Metro-East Living

Ex should ask before going to funeral

A homecoming corsage should be worn on the left wrist.
A homecoming corsage should be worn on the left wrist.

Q: My mother’s former husband (not my father) came to my mother’s funeral. It was a private service for family only. I was not happy that he came because their divorce was not very pleasant and I really did not want to see him nor would my mother have wanted him to be there. I thought about getting up and asking him to leave, but I didn’t. Shouldn’t he have asked if he could come rather than just showing up?

A: Yes, he should have asked if he could attend your mother’s private service for family only. As an ex-husband, and not the father of her children, from a protocol perspective he is no longer considered family. Had the divorce been amicable and had he been the father of her children, one of his children could have invited him to attend for personal support. Had the funeral service not been private, he could have attended without asking anyone.

Q: Our daughter requested a wrist corsage from her date for their homecoming dance. I must admit I was not sure which wrist she should put it on or does it matter?

A: A wrist corsage should be worn on the left wrist. Had she requested a corsage, it would have been pinned on her left side with the stems facing down.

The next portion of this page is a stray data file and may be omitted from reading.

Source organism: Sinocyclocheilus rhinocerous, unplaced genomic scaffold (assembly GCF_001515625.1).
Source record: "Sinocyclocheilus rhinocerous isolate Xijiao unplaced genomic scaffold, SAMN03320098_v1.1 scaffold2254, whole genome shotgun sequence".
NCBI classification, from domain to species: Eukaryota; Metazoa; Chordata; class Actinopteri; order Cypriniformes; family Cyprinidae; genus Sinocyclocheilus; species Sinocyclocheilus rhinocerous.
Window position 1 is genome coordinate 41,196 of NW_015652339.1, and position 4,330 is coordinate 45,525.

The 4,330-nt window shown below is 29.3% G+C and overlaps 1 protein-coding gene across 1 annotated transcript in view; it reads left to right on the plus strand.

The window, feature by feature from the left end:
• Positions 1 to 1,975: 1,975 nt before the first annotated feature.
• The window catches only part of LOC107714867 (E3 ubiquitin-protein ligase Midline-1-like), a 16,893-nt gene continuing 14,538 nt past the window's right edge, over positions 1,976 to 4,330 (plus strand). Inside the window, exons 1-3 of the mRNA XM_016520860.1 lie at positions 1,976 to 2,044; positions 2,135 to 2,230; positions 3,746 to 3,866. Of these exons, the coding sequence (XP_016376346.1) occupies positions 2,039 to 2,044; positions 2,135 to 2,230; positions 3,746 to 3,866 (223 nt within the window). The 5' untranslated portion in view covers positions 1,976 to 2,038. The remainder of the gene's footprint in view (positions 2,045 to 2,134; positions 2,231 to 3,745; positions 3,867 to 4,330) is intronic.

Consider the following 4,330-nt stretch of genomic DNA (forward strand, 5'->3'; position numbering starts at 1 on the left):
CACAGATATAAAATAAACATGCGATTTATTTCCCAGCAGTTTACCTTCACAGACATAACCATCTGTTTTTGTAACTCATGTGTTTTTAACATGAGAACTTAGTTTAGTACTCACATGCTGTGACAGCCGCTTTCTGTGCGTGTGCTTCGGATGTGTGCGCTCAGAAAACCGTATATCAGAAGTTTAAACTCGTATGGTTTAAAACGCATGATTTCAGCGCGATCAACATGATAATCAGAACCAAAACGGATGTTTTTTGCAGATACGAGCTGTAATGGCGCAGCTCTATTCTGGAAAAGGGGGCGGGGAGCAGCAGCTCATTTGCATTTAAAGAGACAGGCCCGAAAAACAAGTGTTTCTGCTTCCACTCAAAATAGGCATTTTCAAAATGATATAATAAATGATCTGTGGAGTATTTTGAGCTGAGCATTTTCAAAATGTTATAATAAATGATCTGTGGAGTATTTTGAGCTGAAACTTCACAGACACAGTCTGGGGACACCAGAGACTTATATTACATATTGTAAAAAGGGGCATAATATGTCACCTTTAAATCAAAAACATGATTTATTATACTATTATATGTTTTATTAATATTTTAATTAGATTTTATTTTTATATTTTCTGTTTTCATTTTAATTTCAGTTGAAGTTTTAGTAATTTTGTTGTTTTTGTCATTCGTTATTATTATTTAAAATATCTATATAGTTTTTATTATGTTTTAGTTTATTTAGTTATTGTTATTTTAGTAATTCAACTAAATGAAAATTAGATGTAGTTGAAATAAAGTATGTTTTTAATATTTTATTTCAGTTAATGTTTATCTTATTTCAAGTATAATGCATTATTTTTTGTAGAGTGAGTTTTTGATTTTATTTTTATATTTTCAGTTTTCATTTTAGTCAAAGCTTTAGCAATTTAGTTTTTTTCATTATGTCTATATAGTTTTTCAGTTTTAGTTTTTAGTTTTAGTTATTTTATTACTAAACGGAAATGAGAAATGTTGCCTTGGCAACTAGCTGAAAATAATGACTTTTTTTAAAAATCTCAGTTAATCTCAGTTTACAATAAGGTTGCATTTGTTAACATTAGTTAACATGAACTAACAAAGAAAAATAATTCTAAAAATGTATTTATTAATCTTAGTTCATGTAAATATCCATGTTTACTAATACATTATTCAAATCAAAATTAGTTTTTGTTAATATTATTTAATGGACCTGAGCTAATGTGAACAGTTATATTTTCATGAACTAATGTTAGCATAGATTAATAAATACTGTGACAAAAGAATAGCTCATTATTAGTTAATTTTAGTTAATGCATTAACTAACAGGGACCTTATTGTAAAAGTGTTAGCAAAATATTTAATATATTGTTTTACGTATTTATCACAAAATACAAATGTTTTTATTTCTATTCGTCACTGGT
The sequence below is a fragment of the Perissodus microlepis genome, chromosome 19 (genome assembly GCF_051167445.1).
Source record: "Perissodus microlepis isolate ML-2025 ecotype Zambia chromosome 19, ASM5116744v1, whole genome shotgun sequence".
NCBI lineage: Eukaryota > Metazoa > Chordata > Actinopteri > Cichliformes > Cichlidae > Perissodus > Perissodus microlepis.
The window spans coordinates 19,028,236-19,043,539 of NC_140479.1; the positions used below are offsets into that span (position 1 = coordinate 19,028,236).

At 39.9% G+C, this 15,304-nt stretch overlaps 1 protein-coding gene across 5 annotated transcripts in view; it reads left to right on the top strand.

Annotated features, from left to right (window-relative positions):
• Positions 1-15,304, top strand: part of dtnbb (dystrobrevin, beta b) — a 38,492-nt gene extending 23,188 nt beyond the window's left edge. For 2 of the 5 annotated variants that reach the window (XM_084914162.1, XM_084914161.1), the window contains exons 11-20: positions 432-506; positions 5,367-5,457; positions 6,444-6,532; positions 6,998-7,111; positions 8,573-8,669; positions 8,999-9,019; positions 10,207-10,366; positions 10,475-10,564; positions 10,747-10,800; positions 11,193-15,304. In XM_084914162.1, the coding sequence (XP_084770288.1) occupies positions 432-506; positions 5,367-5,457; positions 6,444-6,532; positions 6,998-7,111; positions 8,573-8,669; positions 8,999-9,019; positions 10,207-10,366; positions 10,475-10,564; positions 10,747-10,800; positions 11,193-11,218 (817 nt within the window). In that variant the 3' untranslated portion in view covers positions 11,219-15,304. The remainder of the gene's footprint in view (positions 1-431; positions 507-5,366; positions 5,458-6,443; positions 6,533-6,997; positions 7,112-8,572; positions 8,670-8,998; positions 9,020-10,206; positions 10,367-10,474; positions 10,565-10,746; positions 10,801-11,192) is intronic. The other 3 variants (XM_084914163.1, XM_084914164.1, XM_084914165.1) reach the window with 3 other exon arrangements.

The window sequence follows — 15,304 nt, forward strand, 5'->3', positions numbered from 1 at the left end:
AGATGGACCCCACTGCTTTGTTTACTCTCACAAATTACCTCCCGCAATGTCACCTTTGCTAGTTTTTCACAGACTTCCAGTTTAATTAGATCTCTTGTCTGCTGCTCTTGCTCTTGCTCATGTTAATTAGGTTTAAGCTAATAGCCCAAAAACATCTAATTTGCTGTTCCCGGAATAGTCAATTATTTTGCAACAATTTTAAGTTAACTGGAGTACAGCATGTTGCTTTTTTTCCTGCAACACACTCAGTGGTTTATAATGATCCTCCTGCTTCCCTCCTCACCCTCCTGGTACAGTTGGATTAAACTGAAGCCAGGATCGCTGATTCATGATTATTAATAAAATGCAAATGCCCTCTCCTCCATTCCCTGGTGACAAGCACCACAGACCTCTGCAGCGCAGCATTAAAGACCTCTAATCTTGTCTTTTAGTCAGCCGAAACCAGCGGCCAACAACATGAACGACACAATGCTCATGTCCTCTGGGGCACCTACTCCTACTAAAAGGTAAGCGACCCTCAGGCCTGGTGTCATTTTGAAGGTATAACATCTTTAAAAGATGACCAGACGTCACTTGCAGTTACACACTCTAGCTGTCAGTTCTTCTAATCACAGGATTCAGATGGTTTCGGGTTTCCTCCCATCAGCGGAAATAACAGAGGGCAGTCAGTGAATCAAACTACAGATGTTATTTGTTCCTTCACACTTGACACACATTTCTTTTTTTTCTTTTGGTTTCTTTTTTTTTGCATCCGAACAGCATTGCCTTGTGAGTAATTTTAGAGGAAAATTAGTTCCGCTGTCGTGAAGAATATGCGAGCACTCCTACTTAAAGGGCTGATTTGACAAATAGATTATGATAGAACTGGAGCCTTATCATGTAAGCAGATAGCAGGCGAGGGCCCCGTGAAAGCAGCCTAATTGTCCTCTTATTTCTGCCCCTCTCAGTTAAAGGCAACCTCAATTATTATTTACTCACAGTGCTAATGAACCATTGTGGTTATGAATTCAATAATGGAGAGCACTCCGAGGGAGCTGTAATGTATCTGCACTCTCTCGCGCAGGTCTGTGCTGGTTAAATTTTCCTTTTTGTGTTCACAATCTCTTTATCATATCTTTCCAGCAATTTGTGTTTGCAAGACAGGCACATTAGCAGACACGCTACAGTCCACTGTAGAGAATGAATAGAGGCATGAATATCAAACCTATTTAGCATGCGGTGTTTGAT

Q: We have a very long and unusual last name. As a matter of fact, it took a long time for me to learn how to properly pronounce it when I started dating my husband. We just had a lovely couple move in next door with two cute little ones. Their parents want them to call us Mr. (long last name) and Mrs. (long last name). I have to keep from laughing at what comes out of their mouths as they try to properly pronounce our name. Would it be terribly improper if we asked these little ones to call us by title and first name, such as Mr. John and Mrs. Jane?

A: Perfectly proper as long as you discuss your request with these little children’s parents first so they are not offended. If they agree, then explain to the children why you are asking them to call you by your first name, rather than your difficult-to-pronounce last name.

Dianne Isbell is a local contributing writer. Send your etiquette questions to Lifestyle Editor Patrick Kuhl, Belleville News-Democrat, P.O. Box 427, 120 S. Illinois St., Belleville, IL 62222-0427, or email them to